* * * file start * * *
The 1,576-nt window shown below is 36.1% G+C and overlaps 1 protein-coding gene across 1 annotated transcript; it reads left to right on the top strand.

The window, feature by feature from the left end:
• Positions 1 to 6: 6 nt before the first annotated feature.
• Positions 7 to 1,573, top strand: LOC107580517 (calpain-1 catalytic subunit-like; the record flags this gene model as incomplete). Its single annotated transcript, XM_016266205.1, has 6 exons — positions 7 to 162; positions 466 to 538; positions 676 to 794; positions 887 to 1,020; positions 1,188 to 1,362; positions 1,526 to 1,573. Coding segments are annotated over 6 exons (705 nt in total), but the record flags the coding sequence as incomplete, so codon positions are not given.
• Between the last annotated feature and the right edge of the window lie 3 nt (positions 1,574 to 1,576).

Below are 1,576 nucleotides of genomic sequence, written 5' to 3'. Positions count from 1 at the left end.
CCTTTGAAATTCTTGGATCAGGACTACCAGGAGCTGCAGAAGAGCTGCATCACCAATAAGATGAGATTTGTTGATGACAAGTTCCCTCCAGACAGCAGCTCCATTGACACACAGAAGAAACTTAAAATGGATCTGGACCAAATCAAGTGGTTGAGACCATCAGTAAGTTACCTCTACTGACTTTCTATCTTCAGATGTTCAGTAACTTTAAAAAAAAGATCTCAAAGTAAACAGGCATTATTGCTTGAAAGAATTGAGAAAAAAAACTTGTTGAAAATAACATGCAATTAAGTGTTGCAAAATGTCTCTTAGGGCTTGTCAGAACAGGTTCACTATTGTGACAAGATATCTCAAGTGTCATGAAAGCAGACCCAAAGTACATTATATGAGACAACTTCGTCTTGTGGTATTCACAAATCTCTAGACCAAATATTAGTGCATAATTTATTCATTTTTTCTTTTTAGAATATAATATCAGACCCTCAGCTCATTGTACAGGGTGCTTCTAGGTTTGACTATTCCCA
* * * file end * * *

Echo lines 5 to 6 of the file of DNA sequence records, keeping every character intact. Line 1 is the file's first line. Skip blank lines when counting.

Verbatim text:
• Between the last annotated feature and the right edge of the window lie 3 nt (positions 1,574 to 1,576).

Below are 1,576 nucleotides of genomic sequence, written 5' to 3'. Positions count from 1 at the left end.